Chemical vapor deposition is a technique whereby gaseous reactants can be deposited onto a substrate to form a nonvolatile solid film. CVD is also an efficient and often preferred process to build micro-/nanoparticles, nanorods into ordered macroscopic structures. Hozumi et al. [85] demonstrated tuning of the dynamic wettability of oxidized aluminum and titanium surfaces using a vapour phase reaction of 1,3,5,7-tetramethylcyclotetrasiloxane (C4H16O4Si4). By only regulating CVD temperatures, hy-drophilic oxidized aluminum and titanium surfaces became low-hysteresis hydrophobic/superhydrophobic surfaces. Liquid drops on such surfaces moved spontaneously without "pinning" when the surfaces were slightly tilted. Control of liquid mobility on various metal surfaces is important and surfaces with negligible contact angle hysteresis would be ideal for numerous practical applications. Hsieh et al. [86] fabricated a superhydrophobic carbon fabric with micro/nanoscaled two-tier roughness by decorating carbon nanotubes (CNTs) onto microsized carbon fibers, using a catalytic chemical vapour deposition (CCVD) and subsequent fluorination surface treatment (Figure 19). The superhydrophobic surfaces were based on the regularly ordered carbon fibers (8 - 10 ^m in diameter) that are decorated by CNTs with an average size of 20 - 40 nm. The contact angle of water significantly increased from 148.2° ± 2.1° to 169.7° ± 2.2° through the introduction of CNTs. This work sheds some light on the superhydrophobicity of the carbon surface, showing a resemblance to lotus leaves in nature, and on how the decoration of CNTs affects the wetting property.

Zimmermann et al. [87] prepared superhydrophobic textile fabrics via a one-step gas phase coating procedure by growing a layer of polymethylsilsesquioxane nano-filaments onto individual textile fibers (Figure 20). Eleven textile fabrics made from natural and synthetic fibers were successfully coated and their superhydrophobic properties were evaluated. A thorough investigation of the commercially relevant poly(ethylene terephthalate) fabric revealed an unparalleled long-term water resistance and stability of the superhydrophobic effect. Because of the special surface geometry generated by the nanoscopic,

Figure 19. Tilt-view photographs for water droplet sat on: (a) The untreated carbon fabric, (b) The fluorinated carbon fabric, and (c) the fluorinated carbon fabric with two-tier roughness. The untreated sample exhibits a hydrophilic ability so that the drop rapidly becomes water film. All photos of water droplets were taken by a digital camera. Images reprinted from Ref. [86], with permission from American Chemical Society, Copyright 2008.

Figure 20. SEM images of textile fabrics: left: uncoated; middle and right: coated with silicone nanofilaments. Insets show a drop of water deposited on the respective coated fabrics. Images reprinted from Ref. [87], with permission from WILEY-VCH Verlag GmbH & Co. KGaA, Weinheim, Copyright 2008.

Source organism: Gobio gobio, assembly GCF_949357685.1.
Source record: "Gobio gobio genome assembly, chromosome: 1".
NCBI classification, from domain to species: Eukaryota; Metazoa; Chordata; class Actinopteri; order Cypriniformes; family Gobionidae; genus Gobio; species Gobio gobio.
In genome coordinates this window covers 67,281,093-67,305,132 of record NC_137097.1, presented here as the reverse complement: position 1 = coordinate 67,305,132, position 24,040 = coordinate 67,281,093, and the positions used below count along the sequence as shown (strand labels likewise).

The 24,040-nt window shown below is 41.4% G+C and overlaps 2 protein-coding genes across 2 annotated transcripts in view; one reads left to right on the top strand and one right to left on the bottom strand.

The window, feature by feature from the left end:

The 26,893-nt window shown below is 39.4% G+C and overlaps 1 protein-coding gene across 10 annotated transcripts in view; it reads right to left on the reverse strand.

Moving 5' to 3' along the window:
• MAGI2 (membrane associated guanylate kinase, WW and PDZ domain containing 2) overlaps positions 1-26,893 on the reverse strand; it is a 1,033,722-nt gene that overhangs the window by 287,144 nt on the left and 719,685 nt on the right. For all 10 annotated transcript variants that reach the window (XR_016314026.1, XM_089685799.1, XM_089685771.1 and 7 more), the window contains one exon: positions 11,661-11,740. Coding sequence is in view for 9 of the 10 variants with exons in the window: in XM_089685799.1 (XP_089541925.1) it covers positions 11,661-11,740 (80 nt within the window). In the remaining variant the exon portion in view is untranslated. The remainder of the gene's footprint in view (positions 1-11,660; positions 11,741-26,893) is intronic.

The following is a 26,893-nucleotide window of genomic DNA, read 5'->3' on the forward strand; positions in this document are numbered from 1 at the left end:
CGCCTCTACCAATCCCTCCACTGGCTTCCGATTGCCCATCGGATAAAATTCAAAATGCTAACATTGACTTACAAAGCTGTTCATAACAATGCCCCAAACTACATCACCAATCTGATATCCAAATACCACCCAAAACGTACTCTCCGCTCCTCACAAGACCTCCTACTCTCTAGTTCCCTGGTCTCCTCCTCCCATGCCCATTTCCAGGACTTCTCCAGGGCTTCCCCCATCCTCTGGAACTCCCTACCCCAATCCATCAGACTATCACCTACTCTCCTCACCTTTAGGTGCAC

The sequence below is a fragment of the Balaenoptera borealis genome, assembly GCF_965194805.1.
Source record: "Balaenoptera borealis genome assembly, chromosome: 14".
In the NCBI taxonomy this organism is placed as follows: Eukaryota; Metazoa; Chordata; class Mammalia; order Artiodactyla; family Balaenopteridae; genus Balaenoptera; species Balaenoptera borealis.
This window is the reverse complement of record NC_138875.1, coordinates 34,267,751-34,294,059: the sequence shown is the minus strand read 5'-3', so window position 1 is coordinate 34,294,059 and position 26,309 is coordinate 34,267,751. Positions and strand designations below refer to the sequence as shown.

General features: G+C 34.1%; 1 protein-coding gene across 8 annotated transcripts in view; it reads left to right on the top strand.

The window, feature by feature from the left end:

fibrous coating on the microscopic, fibrous textiles, the coated fabric remained completely dry even after two months of immersion in water and remained superhydrophobic even after continuous rubbing with a skin-simulating material under a significant load. Furthermore, important textile parameters such as tensile strength, color and haptics were unaffected by the silicone nanofilament coating.

Lee et al. [88] developed vertically-aligned multi-walled carbon nanotubes (CNTs) on stainless steel (SS) mesh by thermal chemical vapor deposition with a diffusion barrier of Al2O3 film. These three-dimensional porous structures (SS-CNT meshes) were found to be superhydrophobic as well as superoleophilic. Water contact angles of 145° - 150° were determined for these SS-CNT meshes in air and oil (gasoline, isooctane). Oil, on the other hand, completely wet the SS-CNT meshes. This combined superhydrophobic and superoleophilic property repelled water while allowed the permeation of oil. Filtration tests demonstrated efficiencies better than 80% of these SS-CNT meshes as the filtration membranes of the water in-oil emulsions. Recently, first time in the literature, Yao et al. [89] synthesized a novel ZnS hierarchical structure composed of nanorod arrays with branched nanosheets and nanowires grown on their upside walls, over Au-coated silicon substrate via chemical vapour deposition technique. The prepared surface showed the capability of self-cleaning behaviour similar to the lotus effect. This work possibly actuates the coming researches on water-repellent properties of ZnS nanostructures and will induce its application in self-cleaning surface, anti-fogging or other fields.

3.10. Sol-Gel Method